A.D.S.: I believe I was born to paint beauty in every way, consciously and unconsciously. I don’t have any disadvantages form versatility. Versatility has enriched my life as an artist. For example watercolor has challenged me the most technically. I wake up every morning excited to improve my technique. I also spend a great deal of time on my current technique. On my acrylic works i combined the bold strokes together with glazing technique of the old masters. I take the glazing technique of the old masters where they used a very thin gradual glazing of colors one on top of the other and I applied that to my watercolors to obtain a translucency.
S.G.G.: It is possible to evaluate your paintings under two main categories: abstract and figurative. Although you are known as an abstract expressionist, a socialist-realist approach draws the attention in your figurative works, which are mainly landscapes and portraits. Can we base this attitude in your figurative paintings on the opinion that abstract paintings cannot be as effective as figurative paintings in reflecting the social realities?
A.D.S.: I believe it is possible to reach a level of social reality through abstract work. In my abstract art I focus on shapes that are derived from my conscious and unconscious creativity.
Beautiful mountains surrounded by space inspire me. This beauty uplifts me and enables me to translate my feelings into dynamic abstract forms.
S.G.G.: When I look at your abstract works, I notice that colors are dominant in your early works. The effect of colors decreases as geometric shapes gain importance in time. We see that a three-dimensional influence has recently begun to take effect in your works. What would you like to say about this?
A.D.S.: Yes you are correct. In my early works I used vibrant colors as I was influenced by the “mantas” and “ponchos” that were traditionally worn by the Bolivian Inca Indians. The garments were hand woven and brightly colored. In 1958 I went to Buenos Aires and became very interested in textural expressionism and I explored the use of monochromatic tones. Shape and texture predominated over color. The glazing technique I modified from the old masters gave my work delicate hues and more depth and dimension.
S.G.G.: Another feature that attracted my attention in your works is the connection between the technique, materials and content. You usually prefer oil colors in your abstract works and watercolors in your figurative works, especially in landscapes and portraits. Is there a special reason for this preference?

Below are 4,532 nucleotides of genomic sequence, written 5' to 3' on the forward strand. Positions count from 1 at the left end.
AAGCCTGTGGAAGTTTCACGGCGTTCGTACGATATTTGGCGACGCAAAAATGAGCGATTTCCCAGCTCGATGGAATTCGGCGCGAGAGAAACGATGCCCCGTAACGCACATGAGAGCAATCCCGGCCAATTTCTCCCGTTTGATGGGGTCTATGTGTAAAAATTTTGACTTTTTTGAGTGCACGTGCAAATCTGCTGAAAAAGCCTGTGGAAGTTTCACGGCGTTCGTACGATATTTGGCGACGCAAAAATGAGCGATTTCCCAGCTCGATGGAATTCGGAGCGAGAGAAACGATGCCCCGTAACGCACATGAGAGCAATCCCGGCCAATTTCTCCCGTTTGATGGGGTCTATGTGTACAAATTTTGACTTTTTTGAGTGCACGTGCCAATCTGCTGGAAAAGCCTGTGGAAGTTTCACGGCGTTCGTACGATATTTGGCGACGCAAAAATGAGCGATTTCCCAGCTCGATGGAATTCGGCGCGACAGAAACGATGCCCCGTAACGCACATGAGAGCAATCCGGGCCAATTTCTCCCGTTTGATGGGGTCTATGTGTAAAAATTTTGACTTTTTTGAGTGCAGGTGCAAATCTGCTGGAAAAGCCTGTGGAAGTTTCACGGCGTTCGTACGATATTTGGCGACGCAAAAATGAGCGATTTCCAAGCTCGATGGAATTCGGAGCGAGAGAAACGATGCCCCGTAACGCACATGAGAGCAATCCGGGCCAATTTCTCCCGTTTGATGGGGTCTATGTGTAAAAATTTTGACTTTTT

A.D.S.: At the time that I was interested in painting with oil I was also interested in abstract art. My oil paintings were painted indoors where I could work on them slowly and meticulously. Later on I chose to venture into watercolors I just happened to take an interest in Landscapes and portraits. My landscape water colors were painted outdoors. The portraits I painted indoors. For this preference there was no particular reason I can think of at the moment.
S.G.G.: When I examine your works chronologically, I see that you simultaneously reflect different topics to the canvas with different techniques. However, you seem to be concentrating on figurative paintings recently? Am I wrong?
A.D.S.: Yes you are correct. My abstract works reached the culmination of my creation. Now I’m painting figurative art.
I am painting figurative art and portraits of Bolivian people and emphasize abstract shapes for my background. I paint figuratively because I like to concentrate on people from my country. It is very nostalgic to do so at my age.
S.G.G.: Could you please talk about your techniques?
A.D.S.: For the last 20 years I have been painting watercolor portraits. In the foreground my subjects are female models and in the background I use abstract forms with dynamic color. I use plaster to create textures in movement in my abstract works. I use several transparent color washes to create different tones in my work.
S.G.G.: Will you have an exhibition soon?
A.D.S.: It is very likely that next year I will have exhibition of my current works.
“Uzayda Dağlar Görüyorum…” Alfredo Da Silva, rh+ artmagazine, November, 2012, ıssue: 94, p.66– 69, İstanbul. (Turkish)